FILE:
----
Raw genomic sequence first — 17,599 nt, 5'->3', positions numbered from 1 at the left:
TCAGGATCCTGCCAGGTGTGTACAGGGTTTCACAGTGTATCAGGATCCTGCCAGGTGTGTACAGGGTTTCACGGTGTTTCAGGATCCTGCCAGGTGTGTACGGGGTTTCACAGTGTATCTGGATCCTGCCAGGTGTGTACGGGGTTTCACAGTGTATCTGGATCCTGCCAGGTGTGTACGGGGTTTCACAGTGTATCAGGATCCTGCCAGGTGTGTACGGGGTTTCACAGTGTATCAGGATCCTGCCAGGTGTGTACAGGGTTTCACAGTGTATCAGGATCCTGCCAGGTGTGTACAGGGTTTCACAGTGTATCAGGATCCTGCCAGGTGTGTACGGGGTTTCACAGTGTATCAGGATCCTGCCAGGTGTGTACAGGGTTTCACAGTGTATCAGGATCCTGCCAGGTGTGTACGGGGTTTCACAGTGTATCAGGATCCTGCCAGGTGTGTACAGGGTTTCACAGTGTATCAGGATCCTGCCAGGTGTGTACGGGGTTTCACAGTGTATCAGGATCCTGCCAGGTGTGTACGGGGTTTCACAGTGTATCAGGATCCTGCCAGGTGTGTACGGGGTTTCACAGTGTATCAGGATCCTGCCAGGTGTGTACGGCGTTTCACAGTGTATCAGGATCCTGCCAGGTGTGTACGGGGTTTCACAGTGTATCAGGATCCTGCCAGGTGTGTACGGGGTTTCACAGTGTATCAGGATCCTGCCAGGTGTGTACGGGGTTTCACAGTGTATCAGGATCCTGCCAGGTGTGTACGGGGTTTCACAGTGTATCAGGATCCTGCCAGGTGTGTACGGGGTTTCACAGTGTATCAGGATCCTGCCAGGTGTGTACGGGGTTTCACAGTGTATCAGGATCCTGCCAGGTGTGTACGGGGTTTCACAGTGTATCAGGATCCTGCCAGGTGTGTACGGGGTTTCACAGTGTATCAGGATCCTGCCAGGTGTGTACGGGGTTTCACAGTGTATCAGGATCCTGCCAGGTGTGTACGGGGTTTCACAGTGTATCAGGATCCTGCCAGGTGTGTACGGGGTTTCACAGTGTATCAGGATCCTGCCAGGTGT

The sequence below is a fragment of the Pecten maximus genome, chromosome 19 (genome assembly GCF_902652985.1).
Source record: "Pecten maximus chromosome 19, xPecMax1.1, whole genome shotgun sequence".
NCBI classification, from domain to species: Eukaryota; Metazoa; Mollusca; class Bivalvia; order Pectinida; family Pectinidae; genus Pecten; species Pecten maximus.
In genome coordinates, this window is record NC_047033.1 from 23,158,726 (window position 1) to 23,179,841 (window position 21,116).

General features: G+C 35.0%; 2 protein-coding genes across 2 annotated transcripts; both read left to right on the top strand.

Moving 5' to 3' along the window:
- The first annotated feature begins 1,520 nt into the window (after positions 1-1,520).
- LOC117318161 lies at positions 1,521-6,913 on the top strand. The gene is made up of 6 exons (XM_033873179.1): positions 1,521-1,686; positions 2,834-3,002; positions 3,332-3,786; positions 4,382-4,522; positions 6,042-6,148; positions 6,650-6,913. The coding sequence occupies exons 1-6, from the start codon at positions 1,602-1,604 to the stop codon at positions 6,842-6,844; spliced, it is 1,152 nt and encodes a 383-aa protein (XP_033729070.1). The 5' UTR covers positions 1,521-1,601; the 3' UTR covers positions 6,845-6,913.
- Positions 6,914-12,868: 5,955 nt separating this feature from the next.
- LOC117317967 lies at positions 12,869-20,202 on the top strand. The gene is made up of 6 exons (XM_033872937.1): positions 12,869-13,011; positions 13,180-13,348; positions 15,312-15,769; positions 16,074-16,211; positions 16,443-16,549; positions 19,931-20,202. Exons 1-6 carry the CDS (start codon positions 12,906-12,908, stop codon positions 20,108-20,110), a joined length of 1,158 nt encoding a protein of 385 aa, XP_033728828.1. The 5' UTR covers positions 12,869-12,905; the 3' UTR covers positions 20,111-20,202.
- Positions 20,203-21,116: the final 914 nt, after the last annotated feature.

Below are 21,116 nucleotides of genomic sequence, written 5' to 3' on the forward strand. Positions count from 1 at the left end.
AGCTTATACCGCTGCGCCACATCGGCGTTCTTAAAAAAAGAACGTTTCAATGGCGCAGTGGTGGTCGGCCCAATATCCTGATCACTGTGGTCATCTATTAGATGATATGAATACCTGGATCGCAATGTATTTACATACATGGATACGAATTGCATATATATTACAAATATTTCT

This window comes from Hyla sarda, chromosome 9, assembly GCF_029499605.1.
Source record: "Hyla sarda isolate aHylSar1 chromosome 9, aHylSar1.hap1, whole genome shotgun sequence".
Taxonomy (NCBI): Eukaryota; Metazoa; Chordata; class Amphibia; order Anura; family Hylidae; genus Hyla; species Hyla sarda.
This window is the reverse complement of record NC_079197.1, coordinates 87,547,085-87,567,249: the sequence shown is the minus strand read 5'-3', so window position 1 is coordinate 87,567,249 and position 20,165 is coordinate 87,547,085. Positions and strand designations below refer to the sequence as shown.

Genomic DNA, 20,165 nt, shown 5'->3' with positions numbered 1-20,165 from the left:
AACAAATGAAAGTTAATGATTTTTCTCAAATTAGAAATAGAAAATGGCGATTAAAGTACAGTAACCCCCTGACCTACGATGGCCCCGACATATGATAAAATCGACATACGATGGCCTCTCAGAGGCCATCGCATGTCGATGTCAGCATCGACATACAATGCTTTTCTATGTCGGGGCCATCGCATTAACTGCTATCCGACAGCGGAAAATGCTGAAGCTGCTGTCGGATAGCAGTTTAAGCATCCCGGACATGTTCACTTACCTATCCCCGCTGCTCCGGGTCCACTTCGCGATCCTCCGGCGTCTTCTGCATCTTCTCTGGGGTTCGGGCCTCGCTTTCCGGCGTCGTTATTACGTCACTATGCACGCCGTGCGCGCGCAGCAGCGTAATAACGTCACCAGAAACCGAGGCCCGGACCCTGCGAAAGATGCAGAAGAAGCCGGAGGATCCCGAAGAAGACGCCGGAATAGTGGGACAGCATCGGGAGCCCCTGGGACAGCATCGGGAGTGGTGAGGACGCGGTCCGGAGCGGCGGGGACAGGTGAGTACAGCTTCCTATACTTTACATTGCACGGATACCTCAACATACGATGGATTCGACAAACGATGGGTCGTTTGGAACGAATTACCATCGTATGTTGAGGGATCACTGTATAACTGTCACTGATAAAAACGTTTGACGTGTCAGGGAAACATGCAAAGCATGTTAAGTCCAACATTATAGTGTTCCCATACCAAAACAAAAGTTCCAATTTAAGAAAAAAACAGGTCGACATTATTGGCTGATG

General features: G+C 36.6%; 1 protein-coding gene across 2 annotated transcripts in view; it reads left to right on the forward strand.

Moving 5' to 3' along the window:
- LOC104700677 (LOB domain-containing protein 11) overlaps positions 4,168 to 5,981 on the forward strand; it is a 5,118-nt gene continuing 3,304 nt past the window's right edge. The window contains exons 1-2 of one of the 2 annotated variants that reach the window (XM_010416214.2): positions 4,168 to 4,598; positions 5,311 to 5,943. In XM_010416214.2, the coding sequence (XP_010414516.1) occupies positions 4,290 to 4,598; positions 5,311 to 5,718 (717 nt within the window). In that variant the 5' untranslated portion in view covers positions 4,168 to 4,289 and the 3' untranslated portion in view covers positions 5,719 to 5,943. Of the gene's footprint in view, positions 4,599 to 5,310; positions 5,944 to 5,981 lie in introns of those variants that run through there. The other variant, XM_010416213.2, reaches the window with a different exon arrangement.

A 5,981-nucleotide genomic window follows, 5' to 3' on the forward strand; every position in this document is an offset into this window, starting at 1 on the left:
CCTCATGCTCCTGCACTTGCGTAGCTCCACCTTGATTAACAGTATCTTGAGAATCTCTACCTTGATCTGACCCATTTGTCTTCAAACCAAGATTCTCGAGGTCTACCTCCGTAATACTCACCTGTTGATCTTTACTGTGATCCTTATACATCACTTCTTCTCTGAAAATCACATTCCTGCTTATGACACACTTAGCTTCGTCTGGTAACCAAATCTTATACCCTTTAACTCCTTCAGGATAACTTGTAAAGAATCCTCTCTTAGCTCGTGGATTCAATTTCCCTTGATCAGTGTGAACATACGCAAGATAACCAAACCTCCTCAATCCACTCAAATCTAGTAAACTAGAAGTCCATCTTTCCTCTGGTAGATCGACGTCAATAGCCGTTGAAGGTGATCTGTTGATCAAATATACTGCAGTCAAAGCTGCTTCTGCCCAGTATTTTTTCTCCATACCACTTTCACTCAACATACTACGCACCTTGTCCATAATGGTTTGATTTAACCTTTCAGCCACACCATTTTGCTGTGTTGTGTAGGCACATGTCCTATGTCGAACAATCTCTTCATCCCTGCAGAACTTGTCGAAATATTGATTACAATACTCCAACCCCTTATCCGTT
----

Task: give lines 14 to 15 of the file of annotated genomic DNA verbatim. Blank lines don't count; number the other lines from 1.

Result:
Below are 21,116 nucleotides of genomic sequence, written 5' to 3' on the forward strand. Positions count from 1 at the left end.
AGCTTATACCGCTGCGCCACATCGGCGTTCTTAAAAAAAGAACGTTTCAATGGCGCAGTGGTGGTCGGCCCAATATCCTGATCACTGTGGTCATCTATTAGATGATATGAATACCTGGATCGCAATGTATTTACATACATGGATACGAATTGCATATATATTACAAATATTTCT